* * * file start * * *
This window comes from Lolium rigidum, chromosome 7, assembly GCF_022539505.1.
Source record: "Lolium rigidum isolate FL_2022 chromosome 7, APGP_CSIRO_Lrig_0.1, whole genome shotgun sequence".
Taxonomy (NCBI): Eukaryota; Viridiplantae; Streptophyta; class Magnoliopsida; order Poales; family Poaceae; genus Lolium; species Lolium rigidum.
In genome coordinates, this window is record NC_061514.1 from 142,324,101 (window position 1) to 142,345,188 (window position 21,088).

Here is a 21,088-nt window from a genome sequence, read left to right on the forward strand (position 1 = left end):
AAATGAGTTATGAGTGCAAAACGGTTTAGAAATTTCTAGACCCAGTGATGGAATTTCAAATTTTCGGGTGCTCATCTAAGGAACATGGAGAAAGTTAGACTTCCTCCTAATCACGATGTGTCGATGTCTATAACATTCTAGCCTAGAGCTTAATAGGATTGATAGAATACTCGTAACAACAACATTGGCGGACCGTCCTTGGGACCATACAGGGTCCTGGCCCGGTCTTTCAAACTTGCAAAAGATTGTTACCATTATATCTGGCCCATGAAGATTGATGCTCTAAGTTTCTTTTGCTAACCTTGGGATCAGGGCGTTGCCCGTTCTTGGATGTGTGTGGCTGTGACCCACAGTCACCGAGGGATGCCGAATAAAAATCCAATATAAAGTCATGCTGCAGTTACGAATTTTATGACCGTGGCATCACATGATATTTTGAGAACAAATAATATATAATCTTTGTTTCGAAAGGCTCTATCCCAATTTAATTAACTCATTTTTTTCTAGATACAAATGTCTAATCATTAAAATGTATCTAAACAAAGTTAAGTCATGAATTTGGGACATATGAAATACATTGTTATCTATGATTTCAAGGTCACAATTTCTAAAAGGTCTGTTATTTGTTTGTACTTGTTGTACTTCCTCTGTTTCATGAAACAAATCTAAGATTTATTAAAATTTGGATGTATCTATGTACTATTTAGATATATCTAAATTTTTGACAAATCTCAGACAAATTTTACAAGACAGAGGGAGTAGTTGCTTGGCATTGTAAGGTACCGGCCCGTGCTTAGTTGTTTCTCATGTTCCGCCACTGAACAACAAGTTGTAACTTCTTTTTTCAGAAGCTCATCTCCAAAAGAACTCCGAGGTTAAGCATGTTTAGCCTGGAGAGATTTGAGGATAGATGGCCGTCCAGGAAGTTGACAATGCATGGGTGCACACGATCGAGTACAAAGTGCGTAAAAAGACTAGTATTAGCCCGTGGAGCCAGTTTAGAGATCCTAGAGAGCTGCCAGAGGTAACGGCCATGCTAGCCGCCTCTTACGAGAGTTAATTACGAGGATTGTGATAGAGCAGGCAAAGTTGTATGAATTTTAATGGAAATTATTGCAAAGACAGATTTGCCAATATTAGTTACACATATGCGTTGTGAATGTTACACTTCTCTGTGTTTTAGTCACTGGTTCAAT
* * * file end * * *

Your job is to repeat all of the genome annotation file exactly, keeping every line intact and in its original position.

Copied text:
This window comes from Lolium rigidum, chromosome 7, assembly GCF_022539505.1.
Source record: "Lolium rigidum isolate FL_2022 chromosome 7, APGP_CSIRO_Lrig_0.1, whole genome shotgun sequence".
Taxonomy (NCBI): Eukaryota; Viridiplantae; Streptophyta; class Magnoliopsida; order Poales; family Poaceae; genus Lolium; species Lolium rigidum.
In genome coordinates, this window is record NC_061514.1 from 142,324,101 (window position 1) to 142,345,188 (window position 21,088).

Here is a 21,088-nt window from a genome sequence, read left to right on the forward strand (position 1 = left end):
AAATGAGTTATGAGTGCAAAACGGTTTAGAAATTTCTAGACCCAGTGATGGAATTTCAAATTTTCGGGTGCTCATCTAAGGAACATGGAGAAAGTTAGACTTCCTCCTAATCACGATGTGTCGATGTCTATAACATTCTAGCCTAGAGCTTAATAGGATTGATAGAATACTCGTAACAACAACATTGGCGGACCGTCCTTGGGACCATACAGGGTCCTGGCCCGGTCTTTCAAACTTGCAAAAGATTGTTACCATTATATCTGGCCCATGAAGATTGATGCTCTAAGTTTCTTTTGCTAACCTTGGGATCAGGGCGTTGCCCGTTCTTGGATGTGTGTGGCTGTGACCCACAGTCACCGAGGGATGCCGAATAAAAATCCAATATAAAGTCATGCTGCAGTTACGAATTTTATGACCGTGGCATCACATGATATTTTGAGAACAAATAATATATAATCTTTGTTTCGAAAGGCTCTATCCCAATTTAATTAACTCATTTTTTTCTAGATACAAATGTCTAATCATTAAAATGTATCTAAACAAAGTTAAGTCATGAATTTGGGACATATGAAATACATTGTTATCTATGATTTCAAGGTCACAATTTCTAAAAGGTCTGTTATTTGTTTGTACTTGTTGTACTTCCTCTGTTTCATGAAACAAATCTAAGATTTATTAAAATTTGGATGTATCTATGTACTATTTAGATATATCTAAATTTTTGACAAATCTCAGACAAATTTTACAAGACAGAGGGAGTAGTTGCTTGGCATTGTAAGGTACCGGCCCGTGCTTAGTTGTTTCTCATGTTCCGCCACTGAACAACAAGTTGTAACTTCTTTTTTCAGAAGCTCATCTCCAAAAGAACTCCGAGGTTAAGCATGTTTAGCCTGGAGAGATTTGAGGATAGATGGCCGTCCAGGAAGTTGACAATGCATGGGTGCACACGATCGAGTACAAAGTGCGTAAAAAGACTAGTATTAGCCCGTGGAGCCAGTTTAGAGATCCTAGAGAGCTGCCAGAGGTAACGGCCATGCTAGCCGCCTCTTACGAGAGTTAATTACGAGGATTGTGATAGAGCAGGCAAAGTTGTATGAATTTTAATGGAAATTATTGCAAAGACAGATTTGCCAATATTAGTTACACATATGCGTTGTGAATGTTACACTTCTCTGTGTTTTAGTCACTGGTTCAAT